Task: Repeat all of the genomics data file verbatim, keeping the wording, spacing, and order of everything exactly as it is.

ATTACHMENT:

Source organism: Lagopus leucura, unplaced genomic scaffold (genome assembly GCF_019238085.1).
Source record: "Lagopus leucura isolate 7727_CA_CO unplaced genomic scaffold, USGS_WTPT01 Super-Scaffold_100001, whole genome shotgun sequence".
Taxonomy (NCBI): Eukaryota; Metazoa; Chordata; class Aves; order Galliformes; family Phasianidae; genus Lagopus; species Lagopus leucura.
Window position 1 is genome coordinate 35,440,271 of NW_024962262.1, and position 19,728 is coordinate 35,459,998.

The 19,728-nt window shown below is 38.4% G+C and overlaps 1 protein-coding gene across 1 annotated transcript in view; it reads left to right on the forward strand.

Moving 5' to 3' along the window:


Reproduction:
Source organism: Lagopus leucura, unplaced genomic scaffold (genome assembly GCF_019238085.1).
Source record: "Lagopus leucura isolate 7727_CA_CO unplaced genomic scaffold, USGS_WTPT01 Super-Scaffold_100001, whole genome shotgun sequence".
Taxonomy (NCBI): Eukaryota; Metazoa; Chordata; class Aves; order Galliformes; family Phasianidae; genus Lagopus; species Lagopus leucura.
Window position 1 is genome coordinate 35,440,271 of NW_024962262.1, and position 19,728 is coordinate 35,459,998.

The 19,728-nt window shown below is 38.4% G+C and overlaps 1 protein-coding gene across 1 annotated transcript in view; it reads left to right on the forward strand.

Moving 5' to 3' along the window: